While the Irish women push forward their Olympic agenda at Belfield this week, Craig Fulton’s men’s team have been given another nudge forward from an unexpected source.
Fulton’s side won their World League round two tournament a week ago in San Diego to progress to round three of the competition. That phase features two tournaments of ten teams, 20 in total, from which the majority of the 12 tickets to Rio de Janeiro in 2016 will be decided.
Ireland initially looked certain to be sent to Argentina for round three of the competition based on the world rankings.
But that all changed to a much shorter, more financially affordable trip to Belgium due to a series of horror results for South Africa in their version of the round two tournament in Cape Town.
They were stunned by both rank outsiders China and Egypt over the weekend, dumping them out of the qualifying process.
With Ireland beating Canada in the tournament, they subsequently rose two places in the list of teams qualified for World League 3 to the 13th rank overall, moving them away from the trip to Buenos Aires, meaning the IHA can expect a considerably smaller bill for travel and acclimitisation.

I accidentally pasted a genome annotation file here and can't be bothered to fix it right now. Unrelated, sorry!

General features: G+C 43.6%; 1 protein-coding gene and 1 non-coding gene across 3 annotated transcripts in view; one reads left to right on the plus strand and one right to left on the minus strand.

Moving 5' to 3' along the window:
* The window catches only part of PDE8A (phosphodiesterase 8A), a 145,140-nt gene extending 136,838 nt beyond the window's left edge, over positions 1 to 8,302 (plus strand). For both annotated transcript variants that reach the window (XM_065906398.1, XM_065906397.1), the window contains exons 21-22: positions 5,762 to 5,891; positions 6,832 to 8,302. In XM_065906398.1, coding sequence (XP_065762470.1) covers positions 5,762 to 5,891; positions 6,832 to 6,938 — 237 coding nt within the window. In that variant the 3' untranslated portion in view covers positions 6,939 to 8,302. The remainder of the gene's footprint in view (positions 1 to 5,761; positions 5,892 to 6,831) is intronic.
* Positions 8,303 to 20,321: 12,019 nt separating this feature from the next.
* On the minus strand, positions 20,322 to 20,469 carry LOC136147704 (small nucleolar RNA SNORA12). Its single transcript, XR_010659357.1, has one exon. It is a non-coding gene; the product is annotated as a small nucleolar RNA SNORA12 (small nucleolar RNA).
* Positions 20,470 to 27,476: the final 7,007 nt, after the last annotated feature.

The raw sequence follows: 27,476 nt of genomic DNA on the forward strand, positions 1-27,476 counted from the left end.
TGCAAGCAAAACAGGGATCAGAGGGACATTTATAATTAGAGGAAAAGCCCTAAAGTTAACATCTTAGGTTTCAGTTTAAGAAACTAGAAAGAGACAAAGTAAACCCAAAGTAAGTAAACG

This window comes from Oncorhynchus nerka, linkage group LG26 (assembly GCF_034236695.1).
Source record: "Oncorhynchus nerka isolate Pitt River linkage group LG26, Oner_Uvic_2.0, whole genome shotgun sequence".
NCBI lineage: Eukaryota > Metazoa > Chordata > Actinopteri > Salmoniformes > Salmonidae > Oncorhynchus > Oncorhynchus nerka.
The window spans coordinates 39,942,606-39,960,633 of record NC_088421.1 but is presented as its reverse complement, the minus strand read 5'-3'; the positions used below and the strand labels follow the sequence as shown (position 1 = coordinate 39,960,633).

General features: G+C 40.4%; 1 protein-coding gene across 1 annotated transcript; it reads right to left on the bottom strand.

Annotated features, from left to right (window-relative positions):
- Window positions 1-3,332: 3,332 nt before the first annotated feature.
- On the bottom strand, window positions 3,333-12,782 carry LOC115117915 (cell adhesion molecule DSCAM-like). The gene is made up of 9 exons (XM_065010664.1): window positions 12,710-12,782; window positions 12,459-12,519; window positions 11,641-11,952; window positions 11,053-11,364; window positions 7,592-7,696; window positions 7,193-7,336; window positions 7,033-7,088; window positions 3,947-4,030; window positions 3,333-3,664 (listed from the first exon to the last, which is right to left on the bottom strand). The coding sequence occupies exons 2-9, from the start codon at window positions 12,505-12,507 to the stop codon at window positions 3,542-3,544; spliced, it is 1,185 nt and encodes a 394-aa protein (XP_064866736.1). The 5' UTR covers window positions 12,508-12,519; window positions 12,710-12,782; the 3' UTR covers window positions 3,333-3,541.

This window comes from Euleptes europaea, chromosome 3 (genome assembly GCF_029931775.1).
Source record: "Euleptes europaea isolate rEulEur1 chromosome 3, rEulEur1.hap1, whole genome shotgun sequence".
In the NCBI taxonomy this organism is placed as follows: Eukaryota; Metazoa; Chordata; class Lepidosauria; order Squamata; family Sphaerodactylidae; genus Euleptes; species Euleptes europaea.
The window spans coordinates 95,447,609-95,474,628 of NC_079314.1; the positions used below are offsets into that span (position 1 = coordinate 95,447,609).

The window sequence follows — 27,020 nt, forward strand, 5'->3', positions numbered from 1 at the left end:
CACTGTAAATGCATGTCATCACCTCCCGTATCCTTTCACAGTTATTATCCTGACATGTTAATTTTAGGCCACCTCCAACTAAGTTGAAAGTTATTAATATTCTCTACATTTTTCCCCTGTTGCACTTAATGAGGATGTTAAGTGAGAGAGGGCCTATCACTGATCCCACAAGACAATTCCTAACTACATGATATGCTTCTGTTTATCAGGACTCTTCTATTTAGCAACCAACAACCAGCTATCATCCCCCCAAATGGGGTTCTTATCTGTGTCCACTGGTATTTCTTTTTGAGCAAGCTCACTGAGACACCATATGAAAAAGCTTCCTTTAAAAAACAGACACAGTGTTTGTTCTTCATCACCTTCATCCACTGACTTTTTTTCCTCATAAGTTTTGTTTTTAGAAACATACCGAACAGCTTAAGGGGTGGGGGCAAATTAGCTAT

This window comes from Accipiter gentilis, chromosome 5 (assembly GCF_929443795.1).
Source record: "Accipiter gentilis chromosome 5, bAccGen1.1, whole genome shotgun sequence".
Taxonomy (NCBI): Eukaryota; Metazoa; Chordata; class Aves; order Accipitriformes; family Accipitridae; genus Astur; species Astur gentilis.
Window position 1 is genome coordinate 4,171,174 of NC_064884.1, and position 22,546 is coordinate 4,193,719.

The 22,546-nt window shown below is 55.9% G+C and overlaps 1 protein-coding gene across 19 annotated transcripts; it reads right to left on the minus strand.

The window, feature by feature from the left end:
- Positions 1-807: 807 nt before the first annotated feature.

From a playing perspective, the roster of opposition already confirmed looks slightly more manageable than the original proposition.
The tournament in Buenos Aires features Olympic champions Germany as well as the World Cup silver and bronze medalists – the Netherlands and hosts Argentina. In addition, New Zealand, Korea and Spain made up a list of six prequalified countries.
Belgium meanwhile, only had five prequalified sides rather than six but, as would be expected from an Olympic qualifying tournament, will be no pushover. It includes world champions Australia, the host nation and Great Britain along with Pakistan and India.
Ireland are the seventh ranked side in their competition, tucked in behind Malaysia, a side that Ireland have a reasonable record against in recent times but had a wildly erratic 2014, losing to Trinidad and Tobago at their nadir as three coaches swapped the hot seat. France, Poland and China are the other sides, all of whom will pose tricky challenges.